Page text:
LANCASTER, PA – Lancaster city officials are attempting to draw a fine line between encouraging new business development and supporting established businesses.
And that line runs right along the edge of city streets.
The city hopes to soon begin regulating the food trucks that have sprung up in Lancaster in recent years.
As in other cities, food trucks have been showing up in Lancaster offering fare as varied as cupcakes, souvlaki, falafel, spring rolls and angus beef burgers.
But nearly all of them are not permitted under city ordinances, said Randy Patterson, director of the city’s Economic Development & Neighborhood Revitalization department.
Current city ordinances forbid food vendors along city streets in the public right of way. Only one, Urban Olive, has a permit to operate in Lancaster Square. Two competing hotdog carts also have permits to operate in Penn Square, and do so in warmer months.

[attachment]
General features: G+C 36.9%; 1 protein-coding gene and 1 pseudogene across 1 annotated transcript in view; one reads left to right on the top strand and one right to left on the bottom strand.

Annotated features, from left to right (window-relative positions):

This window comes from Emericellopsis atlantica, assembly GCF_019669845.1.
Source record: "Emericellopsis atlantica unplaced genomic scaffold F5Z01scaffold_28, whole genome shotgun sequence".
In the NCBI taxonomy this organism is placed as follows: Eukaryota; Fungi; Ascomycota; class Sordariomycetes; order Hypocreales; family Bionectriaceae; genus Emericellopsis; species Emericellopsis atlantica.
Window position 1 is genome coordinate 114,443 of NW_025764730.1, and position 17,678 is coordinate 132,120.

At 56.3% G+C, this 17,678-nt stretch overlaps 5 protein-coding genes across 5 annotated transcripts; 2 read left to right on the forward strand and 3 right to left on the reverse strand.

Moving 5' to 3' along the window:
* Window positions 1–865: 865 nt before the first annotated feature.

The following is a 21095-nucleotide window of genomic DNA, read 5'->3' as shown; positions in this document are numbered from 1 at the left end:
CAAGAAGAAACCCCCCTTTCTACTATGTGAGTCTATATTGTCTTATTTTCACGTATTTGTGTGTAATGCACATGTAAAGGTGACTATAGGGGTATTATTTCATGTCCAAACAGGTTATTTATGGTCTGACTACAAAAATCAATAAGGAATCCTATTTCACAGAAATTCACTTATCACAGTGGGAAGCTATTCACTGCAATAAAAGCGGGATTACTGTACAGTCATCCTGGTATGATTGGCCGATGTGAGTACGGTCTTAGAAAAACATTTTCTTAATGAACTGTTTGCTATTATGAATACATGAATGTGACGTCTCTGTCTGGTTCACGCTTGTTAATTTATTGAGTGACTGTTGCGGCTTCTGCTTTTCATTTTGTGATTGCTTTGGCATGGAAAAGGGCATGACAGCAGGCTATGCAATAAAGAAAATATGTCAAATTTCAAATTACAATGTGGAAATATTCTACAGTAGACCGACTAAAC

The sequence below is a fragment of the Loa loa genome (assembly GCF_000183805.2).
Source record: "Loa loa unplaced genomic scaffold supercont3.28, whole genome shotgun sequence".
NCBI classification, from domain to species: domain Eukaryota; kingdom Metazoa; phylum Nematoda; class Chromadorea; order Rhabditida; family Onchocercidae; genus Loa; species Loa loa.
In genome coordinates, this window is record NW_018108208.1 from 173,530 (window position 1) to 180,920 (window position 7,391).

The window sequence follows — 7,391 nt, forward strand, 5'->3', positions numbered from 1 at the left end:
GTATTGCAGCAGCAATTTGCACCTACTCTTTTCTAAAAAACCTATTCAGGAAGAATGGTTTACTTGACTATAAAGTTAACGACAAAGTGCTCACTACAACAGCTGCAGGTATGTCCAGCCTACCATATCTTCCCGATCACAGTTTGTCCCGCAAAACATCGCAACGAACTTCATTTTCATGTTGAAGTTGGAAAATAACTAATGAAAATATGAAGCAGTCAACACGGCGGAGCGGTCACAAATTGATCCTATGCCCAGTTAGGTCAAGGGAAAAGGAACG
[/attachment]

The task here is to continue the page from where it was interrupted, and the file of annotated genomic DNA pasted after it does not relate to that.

Patterson, who briefed city councilmembers Monday night, said the ordinance is enforced in the city’s downtown, the Central Business District. It is not enforced in other parts of the city unless there are complaints, he said.
Frequently, the trucks park near Lancaster General Hospital and Franklin & Marshall College. They also can operate on private property, a parking lot, for example, he said.
Since fall, Patterson has been working on an ordinance revision that would allow and regulate the trucks. Those regulations could restrict where the trucks could operate and the hours of operation. They also would attempt to control noise, odor and trash created by the trucks.
Find the entire article by Bernard Harris at Lancaster Online <here>